The justices of the U.S. Supreme Court heard oral arguments Tuesday in the cases of two doctors found guilty of operating so-called “pill-mills.” As the justices conducted questions to tease out the right way to interpret the criminal statute at issue, conversation often returned to the role of mens rea — or mental state. Specifically, the justices wanted to know how to separate a doctor who has a sincere belief that he’s doing the right thing by prescribing pills but who is violating the standard of care (either by negligence or more) from a doctor who is criminally overprescribing medication. The latter is the realm of prosecution efforts; the former, of course, is the realm of a potential civil actions.
The consolidated cases, Ruan v. United States and Kahn v. United States, together ask the justices to settle a circuit court dispute over a physician’s right to assert good faith as a defense against criminal charges under the Controlled Substances Act.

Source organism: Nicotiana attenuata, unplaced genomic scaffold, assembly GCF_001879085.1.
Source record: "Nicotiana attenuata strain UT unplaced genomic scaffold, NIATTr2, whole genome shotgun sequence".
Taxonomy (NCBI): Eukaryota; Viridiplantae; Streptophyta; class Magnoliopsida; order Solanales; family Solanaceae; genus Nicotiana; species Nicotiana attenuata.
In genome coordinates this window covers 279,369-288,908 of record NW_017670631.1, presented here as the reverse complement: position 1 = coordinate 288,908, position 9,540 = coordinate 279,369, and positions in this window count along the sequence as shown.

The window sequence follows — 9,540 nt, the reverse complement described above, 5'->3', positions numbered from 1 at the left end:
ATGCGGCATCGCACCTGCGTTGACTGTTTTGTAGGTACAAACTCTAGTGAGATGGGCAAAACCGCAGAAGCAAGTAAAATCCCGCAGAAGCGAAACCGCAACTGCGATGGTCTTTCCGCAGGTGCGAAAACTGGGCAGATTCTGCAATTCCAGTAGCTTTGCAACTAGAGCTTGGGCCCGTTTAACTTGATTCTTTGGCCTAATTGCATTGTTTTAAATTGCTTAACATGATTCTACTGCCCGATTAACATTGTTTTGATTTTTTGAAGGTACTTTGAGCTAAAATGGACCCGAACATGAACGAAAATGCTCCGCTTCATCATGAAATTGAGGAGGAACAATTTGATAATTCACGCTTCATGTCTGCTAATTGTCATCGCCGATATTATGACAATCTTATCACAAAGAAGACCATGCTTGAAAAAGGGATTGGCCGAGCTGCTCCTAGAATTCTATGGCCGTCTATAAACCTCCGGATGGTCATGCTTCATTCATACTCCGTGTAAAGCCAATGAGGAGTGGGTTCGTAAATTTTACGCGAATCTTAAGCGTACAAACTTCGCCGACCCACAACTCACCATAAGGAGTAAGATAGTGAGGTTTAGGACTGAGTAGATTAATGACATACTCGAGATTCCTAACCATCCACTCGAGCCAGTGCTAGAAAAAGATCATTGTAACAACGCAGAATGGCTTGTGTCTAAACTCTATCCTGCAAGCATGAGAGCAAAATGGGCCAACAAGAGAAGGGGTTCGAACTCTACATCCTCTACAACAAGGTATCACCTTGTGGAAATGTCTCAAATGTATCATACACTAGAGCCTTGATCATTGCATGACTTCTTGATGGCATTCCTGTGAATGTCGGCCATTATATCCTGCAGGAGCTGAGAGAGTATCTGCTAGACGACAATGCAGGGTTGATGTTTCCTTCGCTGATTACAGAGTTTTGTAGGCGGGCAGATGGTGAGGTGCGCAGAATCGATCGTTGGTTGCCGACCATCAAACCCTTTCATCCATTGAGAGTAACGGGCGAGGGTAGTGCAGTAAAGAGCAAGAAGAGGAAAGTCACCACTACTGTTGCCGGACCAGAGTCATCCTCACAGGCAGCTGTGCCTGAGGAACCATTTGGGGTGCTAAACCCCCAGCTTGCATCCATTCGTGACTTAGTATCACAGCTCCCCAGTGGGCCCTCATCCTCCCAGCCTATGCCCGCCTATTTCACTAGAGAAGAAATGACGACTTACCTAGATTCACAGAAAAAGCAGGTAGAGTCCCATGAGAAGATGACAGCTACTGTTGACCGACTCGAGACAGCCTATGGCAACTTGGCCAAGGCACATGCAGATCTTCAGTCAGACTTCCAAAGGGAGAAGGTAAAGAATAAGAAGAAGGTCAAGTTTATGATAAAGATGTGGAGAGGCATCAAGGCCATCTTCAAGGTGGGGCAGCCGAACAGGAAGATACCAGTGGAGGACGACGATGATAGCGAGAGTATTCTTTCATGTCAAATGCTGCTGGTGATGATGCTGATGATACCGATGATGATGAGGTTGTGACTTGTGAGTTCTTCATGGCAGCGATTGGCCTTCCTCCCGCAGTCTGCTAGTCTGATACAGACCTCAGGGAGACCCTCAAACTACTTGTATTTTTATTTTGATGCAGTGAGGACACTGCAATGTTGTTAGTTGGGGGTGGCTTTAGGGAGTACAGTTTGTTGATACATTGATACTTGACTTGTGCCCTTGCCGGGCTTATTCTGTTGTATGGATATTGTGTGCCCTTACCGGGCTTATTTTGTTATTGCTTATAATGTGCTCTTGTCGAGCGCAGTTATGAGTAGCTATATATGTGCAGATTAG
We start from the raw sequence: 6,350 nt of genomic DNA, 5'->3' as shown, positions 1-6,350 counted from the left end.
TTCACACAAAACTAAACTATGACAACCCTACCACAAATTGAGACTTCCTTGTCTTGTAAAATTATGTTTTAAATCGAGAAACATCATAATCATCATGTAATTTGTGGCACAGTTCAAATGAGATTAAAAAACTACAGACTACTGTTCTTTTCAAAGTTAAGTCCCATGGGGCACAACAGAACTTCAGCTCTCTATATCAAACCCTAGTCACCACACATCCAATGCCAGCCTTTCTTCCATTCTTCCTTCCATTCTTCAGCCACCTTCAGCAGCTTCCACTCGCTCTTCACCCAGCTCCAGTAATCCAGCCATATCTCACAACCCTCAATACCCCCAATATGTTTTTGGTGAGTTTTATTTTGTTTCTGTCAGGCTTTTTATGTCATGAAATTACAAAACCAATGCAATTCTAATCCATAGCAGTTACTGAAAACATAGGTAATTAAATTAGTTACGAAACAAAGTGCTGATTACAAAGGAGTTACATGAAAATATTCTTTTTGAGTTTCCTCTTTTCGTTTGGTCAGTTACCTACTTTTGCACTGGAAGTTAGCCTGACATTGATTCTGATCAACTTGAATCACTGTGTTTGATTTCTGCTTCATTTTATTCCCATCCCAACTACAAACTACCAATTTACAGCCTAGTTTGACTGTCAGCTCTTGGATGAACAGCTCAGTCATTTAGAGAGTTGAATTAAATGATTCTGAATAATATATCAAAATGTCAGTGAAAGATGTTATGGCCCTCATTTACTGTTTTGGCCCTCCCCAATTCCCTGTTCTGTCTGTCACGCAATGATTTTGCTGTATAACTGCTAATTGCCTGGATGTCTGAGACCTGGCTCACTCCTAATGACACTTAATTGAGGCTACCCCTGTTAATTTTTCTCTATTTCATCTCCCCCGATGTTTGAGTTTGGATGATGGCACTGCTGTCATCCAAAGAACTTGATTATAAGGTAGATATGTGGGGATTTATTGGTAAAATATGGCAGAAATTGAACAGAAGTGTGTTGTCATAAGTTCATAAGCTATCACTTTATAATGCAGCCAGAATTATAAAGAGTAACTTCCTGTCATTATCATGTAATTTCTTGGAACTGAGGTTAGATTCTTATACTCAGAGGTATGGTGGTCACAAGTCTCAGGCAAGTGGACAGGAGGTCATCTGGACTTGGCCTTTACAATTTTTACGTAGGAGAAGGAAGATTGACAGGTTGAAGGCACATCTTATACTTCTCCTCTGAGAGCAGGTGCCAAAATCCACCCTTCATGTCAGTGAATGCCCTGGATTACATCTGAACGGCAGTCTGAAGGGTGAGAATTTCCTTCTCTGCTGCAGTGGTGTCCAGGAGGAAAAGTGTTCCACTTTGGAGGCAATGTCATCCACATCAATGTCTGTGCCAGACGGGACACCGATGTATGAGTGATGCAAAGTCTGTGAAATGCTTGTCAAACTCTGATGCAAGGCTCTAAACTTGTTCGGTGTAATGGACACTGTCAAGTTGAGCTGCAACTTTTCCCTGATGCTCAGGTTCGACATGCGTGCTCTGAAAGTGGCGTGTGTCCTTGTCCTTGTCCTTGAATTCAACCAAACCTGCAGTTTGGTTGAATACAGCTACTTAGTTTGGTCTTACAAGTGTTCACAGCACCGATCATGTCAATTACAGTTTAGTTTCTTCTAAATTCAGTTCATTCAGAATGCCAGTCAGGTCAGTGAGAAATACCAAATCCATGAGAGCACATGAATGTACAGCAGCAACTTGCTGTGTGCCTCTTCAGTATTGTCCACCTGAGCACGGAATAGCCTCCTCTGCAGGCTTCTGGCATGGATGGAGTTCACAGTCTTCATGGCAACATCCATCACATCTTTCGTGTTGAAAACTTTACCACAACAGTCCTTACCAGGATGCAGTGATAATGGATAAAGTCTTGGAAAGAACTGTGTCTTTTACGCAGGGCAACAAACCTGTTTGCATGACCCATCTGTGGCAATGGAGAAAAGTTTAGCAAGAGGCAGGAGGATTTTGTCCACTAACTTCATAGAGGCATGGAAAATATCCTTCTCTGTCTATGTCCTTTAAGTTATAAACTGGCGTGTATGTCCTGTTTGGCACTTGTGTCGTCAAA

That Act makes it illegal for “any person knowingly or intentionally . . . to manufacture, distribute, or dispense” certain prohibited controlled substances without being explicitly “authorized” by the law. The law naturally and logically authorizes doctors to prescribe certain drugs in accordance with myriad rules and regulations. But, as a petition for a writ of certiorari in Ruan points out, “[a] physician otherwise authorized to prescribe controlled substances may be convicted of unlawful distribution under 21 U.S.C. § 841(a)(1) if his prescriptions ‘fall outside the usual course of professional practice‘” — the latter language having been handed down by the Supreme Court in U.S. v. Moore (1975).